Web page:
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Category: Ethics & Professional Responsibility

Know the Statutory Limits on Attorney Fees

October 5, 2017

A recent CEB blog article, “Know the Limits on Attorney Fees” by Julie Brook explores the statutory limits on attorney fees in California and federal statutes.  This article was posted with permission.  The article reads:

Attorneys can’t always get what they want in attorney fees.  There are statutory limitations, fees subject to court approval, and fee agreements that violate public policy.

Statutory Limitations on Fees. In many instances the ability to negotiate attorney fees is prohibited or limited by statute.  For example:

  • Probate proceedings. Attorney fees in a probate proceeding are strictly statutory and don’t arise from contract.  See Prob C §§10800, 10810, 13660.  An attorney can’t charge more than the statutorily-permitted amount, but may agree to charge or receive less than that amount.
  • Indigent defendants. Attorney fees for counsel assigned to represent indigent criminal defendants are set by the trial court (Pen C §987.2) or by the court of appeals in appellate matters (Pen C §1241).
  • Judicial foreclosures. Attorney fees in judicial foreclosure matters are set by the trial court, regardless of any contrary provision in the mortgage or deed of trust. CCP §730.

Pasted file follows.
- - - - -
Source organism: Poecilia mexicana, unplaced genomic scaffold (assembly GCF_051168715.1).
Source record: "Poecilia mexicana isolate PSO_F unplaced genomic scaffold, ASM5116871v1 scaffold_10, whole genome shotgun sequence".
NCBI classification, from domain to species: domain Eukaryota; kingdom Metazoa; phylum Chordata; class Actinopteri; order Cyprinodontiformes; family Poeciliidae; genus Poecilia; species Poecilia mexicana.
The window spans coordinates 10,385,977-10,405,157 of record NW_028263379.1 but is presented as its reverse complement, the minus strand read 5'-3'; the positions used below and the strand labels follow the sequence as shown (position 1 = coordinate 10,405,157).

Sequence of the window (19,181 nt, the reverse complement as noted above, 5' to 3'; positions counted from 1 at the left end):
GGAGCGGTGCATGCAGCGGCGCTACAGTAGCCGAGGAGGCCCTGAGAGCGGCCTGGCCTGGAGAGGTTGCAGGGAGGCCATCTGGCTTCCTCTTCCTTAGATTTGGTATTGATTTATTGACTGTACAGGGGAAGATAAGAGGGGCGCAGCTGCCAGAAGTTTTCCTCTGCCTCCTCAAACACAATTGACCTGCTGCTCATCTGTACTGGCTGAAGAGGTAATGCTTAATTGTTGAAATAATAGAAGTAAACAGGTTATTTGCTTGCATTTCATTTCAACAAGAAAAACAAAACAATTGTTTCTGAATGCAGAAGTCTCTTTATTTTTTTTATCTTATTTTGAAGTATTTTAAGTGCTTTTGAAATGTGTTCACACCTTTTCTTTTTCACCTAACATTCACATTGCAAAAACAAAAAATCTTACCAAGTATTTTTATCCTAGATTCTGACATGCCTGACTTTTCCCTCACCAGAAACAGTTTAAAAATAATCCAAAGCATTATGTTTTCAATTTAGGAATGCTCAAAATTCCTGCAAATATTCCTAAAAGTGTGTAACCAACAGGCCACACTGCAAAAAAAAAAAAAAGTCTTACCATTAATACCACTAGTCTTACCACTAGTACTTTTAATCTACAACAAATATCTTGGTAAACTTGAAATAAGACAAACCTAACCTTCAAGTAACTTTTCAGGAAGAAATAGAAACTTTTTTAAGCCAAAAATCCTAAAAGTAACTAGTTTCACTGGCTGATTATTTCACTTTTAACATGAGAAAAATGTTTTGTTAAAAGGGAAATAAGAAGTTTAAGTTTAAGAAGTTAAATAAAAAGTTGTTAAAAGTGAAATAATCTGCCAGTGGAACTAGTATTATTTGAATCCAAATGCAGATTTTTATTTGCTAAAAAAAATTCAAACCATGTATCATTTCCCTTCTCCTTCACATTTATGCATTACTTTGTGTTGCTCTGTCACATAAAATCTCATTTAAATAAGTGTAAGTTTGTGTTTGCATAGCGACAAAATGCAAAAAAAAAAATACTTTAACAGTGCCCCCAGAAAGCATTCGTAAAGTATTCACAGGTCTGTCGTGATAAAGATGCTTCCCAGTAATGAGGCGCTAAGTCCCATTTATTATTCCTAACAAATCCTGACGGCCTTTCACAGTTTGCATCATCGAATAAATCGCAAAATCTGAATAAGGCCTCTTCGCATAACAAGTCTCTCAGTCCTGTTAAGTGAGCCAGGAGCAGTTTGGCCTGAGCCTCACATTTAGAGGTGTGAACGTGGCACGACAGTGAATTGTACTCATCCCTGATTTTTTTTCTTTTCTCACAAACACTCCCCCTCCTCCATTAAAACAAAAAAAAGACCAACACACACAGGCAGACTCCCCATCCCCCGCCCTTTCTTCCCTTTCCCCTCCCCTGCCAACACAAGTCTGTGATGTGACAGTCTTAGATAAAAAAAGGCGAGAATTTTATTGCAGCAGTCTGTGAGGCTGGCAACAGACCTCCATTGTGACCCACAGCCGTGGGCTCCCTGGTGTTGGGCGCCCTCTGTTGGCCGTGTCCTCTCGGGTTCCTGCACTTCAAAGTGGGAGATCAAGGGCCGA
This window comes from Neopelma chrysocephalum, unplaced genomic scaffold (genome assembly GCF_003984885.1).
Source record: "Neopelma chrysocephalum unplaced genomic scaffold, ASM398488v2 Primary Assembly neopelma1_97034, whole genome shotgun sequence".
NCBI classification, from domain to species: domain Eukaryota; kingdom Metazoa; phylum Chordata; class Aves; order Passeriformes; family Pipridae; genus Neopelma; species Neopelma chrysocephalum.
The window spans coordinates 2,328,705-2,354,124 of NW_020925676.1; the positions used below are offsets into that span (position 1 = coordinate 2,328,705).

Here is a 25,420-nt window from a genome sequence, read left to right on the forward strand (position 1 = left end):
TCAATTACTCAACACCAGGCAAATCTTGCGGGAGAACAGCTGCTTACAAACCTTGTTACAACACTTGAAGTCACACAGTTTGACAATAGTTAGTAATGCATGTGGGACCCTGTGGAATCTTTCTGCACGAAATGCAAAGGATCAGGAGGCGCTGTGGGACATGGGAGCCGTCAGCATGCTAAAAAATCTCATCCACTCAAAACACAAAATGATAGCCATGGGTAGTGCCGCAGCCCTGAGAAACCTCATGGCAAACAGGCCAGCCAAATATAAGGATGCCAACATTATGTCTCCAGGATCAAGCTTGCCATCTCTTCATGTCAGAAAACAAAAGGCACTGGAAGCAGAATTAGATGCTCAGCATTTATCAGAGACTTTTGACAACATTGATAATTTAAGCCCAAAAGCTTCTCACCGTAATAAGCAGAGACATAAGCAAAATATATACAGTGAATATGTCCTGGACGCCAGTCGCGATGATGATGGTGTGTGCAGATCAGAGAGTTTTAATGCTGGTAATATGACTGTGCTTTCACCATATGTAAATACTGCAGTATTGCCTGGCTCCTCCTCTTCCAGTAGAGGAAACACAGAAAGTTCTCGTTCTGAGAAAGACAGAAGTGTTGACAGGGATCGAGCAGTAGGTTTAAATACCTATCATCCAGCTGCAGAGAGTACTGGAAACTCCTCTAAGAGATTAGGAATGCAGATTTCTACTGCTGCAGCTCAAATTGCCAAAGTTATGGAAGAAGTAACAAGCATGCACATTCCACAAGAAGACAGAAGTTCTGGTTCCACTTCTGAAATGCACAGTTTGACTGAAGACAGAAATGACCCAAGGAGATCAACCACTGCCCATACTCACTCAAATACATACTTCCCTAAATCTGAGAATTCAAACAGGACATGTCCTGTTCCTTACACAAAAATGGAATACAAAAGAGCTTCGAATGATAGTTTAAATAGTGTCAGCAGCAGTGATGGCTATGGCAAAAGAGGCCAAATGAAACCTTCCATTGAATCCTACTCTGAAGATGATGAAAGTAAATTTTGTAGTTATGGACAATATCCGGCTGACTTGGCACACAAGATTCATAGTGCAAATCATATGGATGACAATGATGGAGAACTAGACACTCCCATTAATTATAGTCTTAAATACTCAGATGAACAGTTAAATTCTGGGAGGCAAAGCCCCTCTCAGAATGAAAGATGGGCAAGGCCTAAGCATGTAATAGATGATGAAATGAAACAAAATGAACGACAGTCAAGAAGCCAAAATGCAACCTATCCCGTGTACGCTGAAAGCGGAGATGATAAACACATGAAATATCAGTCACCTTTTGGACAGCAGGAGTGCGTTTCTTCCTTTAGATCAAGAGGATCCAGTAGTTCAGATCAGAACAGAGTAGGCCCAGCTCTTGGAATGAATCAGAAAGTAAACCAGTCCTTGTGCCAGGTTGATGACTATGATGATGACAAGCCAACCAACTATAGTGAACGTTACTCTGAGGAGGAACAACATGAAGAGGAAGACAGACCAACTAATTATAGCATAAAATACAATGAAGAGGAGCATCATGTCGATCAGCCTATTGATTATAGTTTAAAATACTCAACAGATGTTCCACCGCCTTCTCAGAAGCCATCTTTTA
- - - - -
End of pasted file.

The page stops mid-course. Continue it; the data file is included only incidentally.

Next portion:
• Workers’ compensation. Attorney fees for representation in Workers’ Compensation Appeals Board matters are set by the Appeals Board (Lab C §5801) and by a court or Appeals Board in third-party matters (Lab C §3860(f)).  But fee agreements for a reasonable amount will be enforced if the amount agreed on coincides with the Appeals Board’s determination of a reasonable fee. Lab C §4906.
  • Contingent fees under federal law. An attorney-client agreement with a plaintiff under the Federal Tort Claims Act calling for a contingent fee in excess of 20 percent of any compromise, award, or settlement, or more than 25 percent of any judgment is not only void, but is an offense punishable by a fine of $2000, or 1 year in jail. 28 USC §2678. See also 42 USC §406 (maximum fee for representing plaintiff in Social Security Administration proceedings is 25 percent of past due benefits; attempt to collect fee in excess of maximum is misdemeanor).
  • Contingent fees in medical malpractice cases. Maximum fee limits have been set under Bus & P C §6146.

This is just a sampling—many statutes limit attorney fees.  When you take on a matter in an unfamiliar area of law, investigate possible limitations on the ability to negotiate fees.

Fees Subject to Court Approval. Court approval of fee agreements is required in some instances. For example:

  • fees for the compromise of the claim of a minor or a person with a disability (Prob C §3601(a));
  • fees for representing a special administrator (Prob C §8547); and
  • fee agreement in workers’ compensation third-party actions (Lab C §3860(f)).

Agreements Violating Public Policy or Ethical Standards. Attorney-client fee agreements that are contrary to public policy, even if not explicitly in violation of an ethical canon or rule, won’t be enforced.  Similarly, fee agreements that violate California Rules of Professional Conduct aren’t enforceable.  The Rules include prohibitions against charging an unconscionable fee (Cal Rules of Prof Cond 4–200), agreeing to share fees between an attorney and a nonattorney (Cal Rules of Prof Cond 1–320), and nonrefundable retainer fees that fail to meet the classification of a “true retainer fee which is paid solely for the purpose of ensuring the availability of the [Bar] member for the matter” (Cal Rules of Prof Cond 3–700(D)(2)).

When Fee-Splitting Breaks Rules, Who Pays the Price?

September 20, 2017